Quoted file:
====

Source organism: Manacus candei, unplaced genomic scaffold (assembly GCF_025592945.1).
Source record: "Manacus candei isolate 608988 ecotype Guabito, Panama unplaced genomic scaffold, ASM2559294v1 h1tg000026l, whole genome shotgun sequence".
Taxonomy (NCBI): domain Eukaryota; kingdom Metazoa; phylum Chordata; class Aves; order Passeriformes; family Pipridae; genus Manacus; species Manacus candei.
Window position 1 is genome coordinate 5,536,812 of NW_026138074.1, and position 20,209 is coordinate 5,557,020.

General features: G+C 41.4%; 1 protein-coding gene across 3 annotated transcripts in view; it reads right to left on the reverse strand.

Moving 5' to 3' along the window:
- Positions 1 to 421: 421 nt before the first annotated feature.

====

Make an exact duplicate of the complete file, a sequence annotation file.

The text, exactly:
Source organism: Manacus candei, unplaced genomic scaffold (assembly GCF_025592945.1).
Source record: "Manacus candei isolate 608988 ecotype Guabito, Panama unplaced genomic scaffold, ASM2559294v1 h1tg000026l, whole genome shotgun sequence".
Taxonomy (NCBI): domain Eukaryota; kingdom Metazoa; phylum Chordata; class Aves; order Passeriformes; family Pipridae; genus Manacus; species Manacus candei.
Window position 1 is genome coordinate 5,536,812 of NW_026138074.1, and position 20,209 is coordinate 5,557,020.

General features: G+C 41.4%; 1 protein-coding gene across 3 annotated transcripts in view; it reads right to left on the reverse strand.

Moving 5' to 3' along the window:
- Positions 1 to 421: 421 nt before the first annotated feature.